The hike to Mount Gerah (elevation : 2103m
), the 13th or 17th highest mountain in Malaysia (based on prominence
or sheer elevation
respectively), almost always covers its sibling-peaks as well: Mount Bilah (elevation : 2077m
) and Mount Bieh (elevation : 2073m
); and is always referred to as 'GBB'. While the GBB hike normally begins and ends at the Temiar settlement of Pos Kemar
just south of Temengor Lake, our plan was to begin from the south of the GBB range at Pos Balar
From there, we planned to continue north along the Titiwangsa Range, past the GBB peaks, and through the section of Mount Ulu Sepat (elevation : 2161m
) and Mount Chamah (elevation : 2171m
). We would then exit the range at Pos Gob
via Mount Shoid (elevation : 1947m
) in the north--a hike known as the 'The North Titiwangsa' (TNT). Things did not quite go according to plan however, and we were forced to exit the range after the half way point. Despite this, we still managed to cover three out of the six peaks, and completed the GBB hike, albeit rather unconventionally.This hike--which I will refer to as the GBB-CUS Connection since it connects with the Chamah-Ulu Sepat hike--and the entire TNT hike both cover an incredibly wide variety of terrain. A lot of the trail is almost completely overgrown, and includes tricky bamboo sections, multiple ascents and descents up very muddy slopes, as well as a huge number of river crossings. The area is extremely remote with no mobile phone reception, and requires a day or two of hiking just to access the range. As such, I would recommend that you employ the services of a reputable guide if you plan to attempt this hike. We went with Kay Ahmad from Silver Outdoor Sports
), an extremely knowledgeable and experienced guide with whom I have hired before and trust.Nevertheless, here is a quick disclaimer:
This hike is one of four
entries on this website (out of more than a hundred) that required the use of a guide. I personally am a big advocate of independent travel and self-guided hiking that does not require guides or porters. My reasoning is as follows (in no particular order
: Aside from the cost of permits, self-guided hiking has no guide expenses that need to be covered, and hikers also have full control over the cost of their meals. Guide expenses tend to normally be shared out amongst the group, which means that the larger the group, the less each hiker will have to pay.Less environmental impact
: Without the burden of guide expenses, group sizes can be kept much lower. Small groups tend to be far more mobile and significantly reduce their impact to trails and campsites. Large groups also have a profound impact on other groups that are sharing the trail. I personally feel that groups of more than 4 or 5 people tend to be too large. Read up on Leave No Trace (LNT)
principles for more info.More independence
: Self-guided hiking requires hikers to be knowledgeable in multiple skills--navigation and route-finding, survival techniques, and wilderness medical skills just to name a few. It requires a level of fitness that allows hikers to be fully independent and to be able to carry all the gear that they will need without requiring the services of porters. Hikers that are unprepared should simply not be allowed on the trails. The trails are currently overloaded with hikers who should not be there in the first place.High customisability
: One of the best things about independent travel is researching the location prior to the trip. This inevitably means that you will know far more about the area that is traveled through compared to someone who just goes in blindly expecting the guide to handle everything. You get full control over the planning of the route as well as developing contingency plans in situations such as inclement weather or medical emergencies. You also get to determine your own pace and can choose to stop if you need a moment of peaceful reflection. Who wouldn't want to enjoy nature on their own terms?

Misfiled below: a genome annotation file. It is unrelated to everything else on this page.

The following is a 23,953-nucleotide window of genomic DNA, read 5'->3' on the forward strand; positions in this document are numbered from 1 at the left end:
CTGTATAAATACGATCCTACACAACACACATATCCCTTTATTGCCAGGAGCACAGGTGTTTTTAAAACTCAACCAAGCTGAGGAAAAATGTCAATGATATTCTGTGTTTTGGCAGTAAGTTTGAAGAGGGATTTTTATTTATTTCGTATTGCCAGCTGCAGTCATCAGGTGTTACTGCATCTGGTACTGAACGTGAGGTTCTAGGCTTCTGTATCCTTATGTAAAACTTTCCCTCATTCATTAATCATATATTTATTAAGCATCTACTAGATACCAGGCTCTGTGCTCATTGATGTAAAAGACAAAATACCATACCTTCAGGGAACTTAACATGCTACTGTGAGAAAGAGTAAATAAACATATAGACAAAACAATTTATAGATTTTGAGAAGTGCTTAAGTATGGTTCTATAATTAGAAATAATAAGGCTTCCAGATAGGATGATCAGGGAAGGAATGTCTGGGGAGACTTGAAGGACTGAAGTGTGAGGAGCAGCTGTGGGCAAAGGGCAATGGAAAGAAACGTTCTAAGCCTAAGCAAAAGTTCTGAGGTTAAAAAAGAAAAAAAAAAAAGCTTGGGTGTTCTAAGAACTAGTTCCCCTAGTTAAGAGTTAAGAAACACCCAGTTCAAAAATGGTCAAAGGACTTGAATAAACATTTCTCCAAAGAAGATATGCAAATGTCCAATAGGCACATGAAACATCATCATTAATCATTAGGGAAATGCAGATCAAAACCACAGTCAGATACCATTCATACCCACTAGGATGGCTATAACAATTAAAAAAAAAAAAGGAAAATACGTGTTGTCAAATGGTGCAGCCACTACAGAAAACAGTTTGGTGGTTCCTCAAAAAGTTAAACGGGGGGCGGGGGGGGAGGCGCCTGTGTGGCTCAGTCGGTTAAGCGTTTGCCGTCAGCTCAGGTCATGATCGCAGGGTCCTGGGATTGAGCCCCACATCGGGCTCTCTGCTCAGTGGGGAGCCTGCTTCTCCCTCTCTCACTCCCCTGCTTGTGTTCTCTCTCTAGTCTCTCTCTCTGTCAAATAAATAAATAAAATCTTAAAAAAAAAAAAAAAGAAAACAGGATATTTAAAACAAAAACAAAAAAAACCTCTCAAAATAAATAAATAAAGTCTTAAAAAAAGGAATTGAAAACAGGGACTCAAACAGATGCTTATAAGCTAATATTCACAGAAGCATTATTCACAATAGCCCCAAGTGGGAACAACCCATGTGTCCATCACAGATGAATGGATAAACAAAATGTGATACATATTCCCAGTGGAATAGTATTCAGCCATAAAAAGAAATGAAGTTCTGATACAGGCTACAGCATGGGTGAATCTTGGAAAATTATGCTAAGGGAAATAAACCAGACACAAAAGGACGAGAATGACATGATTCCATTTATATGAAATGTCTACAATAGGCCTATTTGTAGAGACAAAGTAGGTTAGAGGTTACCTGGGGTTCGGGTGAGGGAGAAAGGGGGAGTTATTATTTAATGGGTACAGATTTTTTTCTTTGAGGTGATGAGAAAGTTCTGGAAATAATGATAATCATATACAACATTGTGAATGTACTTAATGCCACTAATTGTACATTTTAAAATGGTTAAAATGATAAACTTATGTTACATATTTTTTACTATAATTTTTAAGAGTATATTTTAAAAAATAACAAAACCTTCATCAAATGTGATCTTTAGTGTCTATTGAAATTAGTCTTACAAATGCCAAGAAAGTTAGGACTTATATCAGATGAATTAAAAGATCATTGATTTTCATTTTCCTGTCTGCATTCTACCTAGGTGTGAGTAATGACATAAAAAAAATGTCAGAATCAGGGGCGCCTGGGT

Before we go on, please jot down the numbers that are listed below. If you do see any suspicious behaviour when out hiking, encounter things like traps and snares, or even see protected animals or their parts that are sold as either collectibles, pets, or for (so-called) medicine, then please do not hesitate to contact the wildlife crime hotline. Be sure to try and document it as best you can with photos or video without putting yourself in danger, and take note of the details: descriptions of those who are involved, as well as when and where it took place.
"The Wildlife Crime Hotline, managed by the Malaysian Conservation Alliance for Tigers (MYCAT), provides YOU an avenue to report offences involving endangered wildlife in Malaysia. We protect the identity of all informants, only key info of the reports are forwarded to the authorities."
Emergency Numbers Wildlife Crime Hotline 019-356 4194 Wildlife Department 1800 885 151 Gua Musang District Police HQ 09-9121222*Cick here to learn more about the difficulty rating.
For those who also have a Suunto GPS device, the GPX file for each segment can be found at theend of each day's entry. The entire route can also be downloaded here (right click and save link as).
Interactive Location Map
Continue on to the entries for each day by clicking on their respective sections
on the map below(if the map does not work for any reason, you may also find the links at the top of this page).
Elevation profile for the entire route (hovering your cursor over the image below will reveal highpoints )
- GBB (CUS Connection) – Day 1
- GBB (CUS Connection) – Day 2
- GBB (CUS Connection) – Day 3
- GBB (CUS Connection) – Day 4
- GBB (CUS Connection) – Day 5
- Chamah - Ulu Sepat (CUS)